The book is organized by state and then alphabetically by city. A lot of the names, especially the older ones, are about local history and industry. A few of these names survive in major league sports, like the Packers and the Brewers, but there were a lot more back in the early 20th century. One of the few teams from Wisconsin mentioned in the book is the defunct Wisconsin-Illinois League Appleton Papermakers. The newer names of the Appleton-area teams, not mentioned in the books, also describe things found in the area (the Fox Valley; snakes) but aren't quite as colorful as Papermakers.
Getting into the late 20th and 21st century, we see the hand of Marketing on these names. A notable example was the Mudville Nine, formerly and currently known as the Stockton Ports. Supposedly "Casey at the Bat" was inspired by a team in Stockton. You'll find lots of other examples of the new naming and design in here, including the Montgomery Biscuits and their (in my opinion, creepy) anthropomorphic food logo.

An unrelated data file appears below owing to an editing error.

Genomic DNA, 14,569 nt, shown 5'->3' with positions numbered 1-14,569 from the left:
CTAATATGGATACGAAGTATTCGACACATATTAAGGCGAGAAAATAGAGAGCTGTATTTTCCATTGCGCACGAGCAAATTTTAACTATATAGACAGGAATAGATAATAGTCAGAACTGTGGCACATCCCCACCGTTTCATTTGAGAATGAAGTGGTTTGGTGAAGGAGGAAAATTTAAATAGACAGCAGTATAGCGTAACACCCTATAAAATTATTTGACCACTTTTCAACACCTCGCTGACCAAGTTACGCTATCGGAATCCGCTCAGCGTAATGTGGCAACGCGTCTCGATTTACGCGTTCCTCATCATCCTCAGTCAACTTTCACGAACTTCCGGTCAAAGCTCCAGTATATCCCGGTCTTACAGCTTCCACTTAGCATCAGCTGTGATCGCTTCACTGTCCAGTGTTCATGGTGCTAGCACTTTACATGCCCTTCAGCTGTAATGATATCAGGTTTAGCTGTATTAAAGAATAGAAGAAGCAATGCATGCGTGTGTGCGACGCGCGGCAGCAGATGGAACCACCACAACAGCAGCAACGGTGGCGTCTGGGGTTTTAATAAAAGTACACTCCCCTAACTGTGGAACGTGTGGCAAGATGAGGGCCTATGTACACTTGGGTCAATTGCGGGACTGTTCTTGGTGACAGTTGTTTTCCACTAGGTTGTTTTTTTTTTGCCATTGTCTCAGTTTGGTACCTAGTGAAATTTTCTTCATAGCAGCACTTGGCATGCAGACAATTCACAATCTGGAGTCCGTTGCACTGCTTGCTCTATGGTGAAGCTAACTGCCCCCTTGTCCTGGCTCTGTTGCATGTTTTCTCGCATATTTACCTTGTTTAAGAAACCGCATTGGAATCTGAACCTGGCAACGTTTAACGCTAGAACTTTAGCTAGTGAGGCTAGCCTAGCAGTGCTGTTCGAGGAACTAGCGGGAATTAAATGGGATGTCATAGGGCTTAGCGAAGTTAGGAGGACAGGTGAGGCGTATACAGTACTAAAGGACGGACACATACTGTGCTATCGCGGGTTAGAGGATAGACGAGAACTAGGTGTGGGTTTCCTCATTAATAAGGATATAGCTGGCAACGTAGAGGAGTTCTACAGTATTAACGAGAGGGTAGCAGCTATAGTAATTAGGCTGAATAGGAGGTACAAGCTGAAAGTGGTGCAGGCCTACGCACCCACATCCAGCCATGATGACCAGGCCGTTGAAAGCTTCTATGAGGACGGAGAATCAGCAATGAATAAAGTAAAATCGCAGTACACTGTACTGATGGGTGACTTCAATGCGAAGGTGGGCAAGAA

The only Brewers affiliate covered in the book is the Nashville Sounds, another obvious industry-related name dating from the ancient days of...1978. There's quite a bit of history on the Midwest league, however, like the current TinCaps, Silver Hawks, LumberKings, Hot Rods, Lugnuts and Snappers, and the defunct Michigan Battle Cats--surprisingly, not directly an 1980s toy/cartoon reference!
If you're like me and wonder where on earth some of these team names come from when you're following whoever the Brewers affiliates are playing, you'll love this book.
(A review copy was provided by the publisher.)